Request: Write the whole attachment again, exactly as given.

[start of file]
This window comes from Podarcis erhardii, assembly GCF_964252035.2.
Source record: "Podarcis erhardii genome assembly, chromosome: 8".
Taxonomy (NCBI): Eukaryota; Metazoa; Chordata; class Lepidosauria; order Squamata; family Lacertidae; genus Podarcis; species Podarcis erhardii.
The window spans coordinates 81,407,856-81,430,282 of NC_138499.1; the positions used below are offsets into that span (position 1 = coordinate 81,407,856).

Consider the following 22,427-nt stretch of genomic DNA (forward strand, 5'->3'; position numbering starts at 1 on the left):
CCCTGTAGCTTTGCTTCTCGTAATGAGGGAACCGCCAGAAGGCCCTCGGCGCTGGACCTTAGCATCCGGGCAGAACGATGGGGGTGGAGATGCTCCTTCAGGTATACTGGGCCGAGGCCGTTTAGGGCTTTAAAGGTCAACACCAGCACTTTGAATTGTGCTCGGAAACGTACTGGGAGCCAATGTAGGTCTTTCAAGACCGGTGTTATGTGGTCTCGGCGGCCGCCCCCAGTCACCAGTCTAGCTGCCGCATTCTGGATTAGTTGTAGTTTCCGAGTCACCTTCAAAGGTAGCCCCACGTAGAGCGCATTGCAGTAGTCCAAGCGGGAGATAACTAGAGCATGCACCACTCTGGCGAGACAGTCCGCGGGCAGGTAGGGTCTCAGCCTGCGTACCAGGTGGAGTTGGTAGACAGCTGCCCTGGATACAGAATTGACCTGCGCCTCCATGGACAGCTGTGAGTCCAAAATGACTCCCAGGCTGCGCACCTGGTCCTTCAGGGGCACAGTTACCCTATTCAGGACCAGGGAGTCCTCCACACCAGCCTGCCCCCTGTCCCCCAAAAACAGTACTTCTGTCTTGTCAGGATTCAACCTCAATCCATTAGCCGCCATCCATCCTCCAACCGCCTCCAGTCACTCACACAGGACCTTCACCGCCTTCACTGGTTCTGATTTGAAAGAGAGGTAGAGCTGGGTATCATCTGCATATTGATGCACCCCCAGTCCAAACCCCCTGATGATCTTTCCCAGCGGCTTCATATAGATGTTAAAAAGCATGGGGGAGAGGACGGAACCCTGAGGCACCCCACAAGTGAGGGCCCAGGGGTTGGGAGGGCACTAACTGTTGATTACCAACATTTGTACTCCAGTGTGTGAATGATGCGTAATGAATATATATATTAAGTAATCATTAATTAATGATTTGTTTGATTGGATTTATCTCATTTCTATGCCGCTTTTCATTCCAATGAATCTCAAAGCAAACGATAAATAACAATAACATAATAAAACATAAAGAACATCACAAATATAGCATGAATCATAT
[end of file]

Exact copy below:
This window comes from Podarcis erhardii, assembly GCF_964252035.2.
Source record: "Podarcis erhardii genome assembly, chromosome: 8".
Taxonomy (NCBI): Eukaryota; Metazoa; Chordata; class Lepidosauria; order Squamata; family Lacertidae; genus Podarcis; species Podarcis erhardii.
The window spans coordinates 81,407,856-81,430,282 of NC_138499.1; the positions used below are offsets into that span (position 1 = coordinate 81,407,856).

Consider the following 22,427-nt stretch of genomic DNA (forward strand, 5'->3'; position numbering starts at 1 on the left):
CCCTGTAGCTTTGCTTCTCGTAATGAGGGAACCGCCAGAAGGCCCTCGGCGCTGGACCTTAGCATCCGGGCAGAACGATGGGGGTGGAGATGCTCCTTCAGGTATACTGGGCCGAGGCCGTTTAGGGCTTTAAAGGTCAACACCAGCACTTTGAATTGTGCTCGGAAACGTACTGGGAGCCAATGTAGGTCTTTCAAGACCGGTGTTATGTGGTCTCGGCGGCCGCCCCCAGTCACCAGTCTAGCTGCCGCATTCTGGATTAGTTGTAGTTTCCGAGTCACCTTCAAAGGTAGCCCCACGTAGAGCGCATTGCAGTAGTCCAAGCGGGAGATAACTAGAGCATGCACCACTCTGGCGAGACAGTCCGCGGGCAGGTAGGGTCTCAGCCTGCGTACCAGGTGGAGTTGGTAGACAGCTGCCCTGGATACAGAATTGACCTGCGCCTCCATGGACAGCTGTGAGTCCAAAATGACTCCCAGGCTGCGCACCTGGTCCTTCAGGGGCACAGTTACCCTATTCAGGACCAGGGAGTCCTCCACACCAGCCTGCCCCCTGTCCCCCAAAAACAGTACTTCTGTCTTGTCAGGATTCAACCTCAATCCATTAGCCGCCATCCATCCTCCAACCGCCTCCAGTCACTCACACAGGACCTTCACCGCCTTCACTGGTTCTGATTTGAAAGAGAGGTAGAGCTGGGTATCATCTGCATATTGATGCACCCCCAGTCCAAACCCCCTGATGATCTTTCCCAGCGGCTTCATATAGATGTTAAAAAGCATGGGGGAGAGGACGGAACCCTGAGGCACCCCACAAGTGAGGGCCCAGGGGTTGGGAGGGCACTAACTGTTGATTACCAACATTTGTACTCCAGTGTGTGAATGATGCGTAATGAATATATATATTAAGTAATCATTAATTAATGATTTGTTTGATTGGATTTATCTCATTTCTATGCCGCTTTTCATTCCAATGAATCTCAAAGCAAACGATAAATAACAATAACATAATAAAACATAAAGAACATCACAAATATAGCATGAATCATAT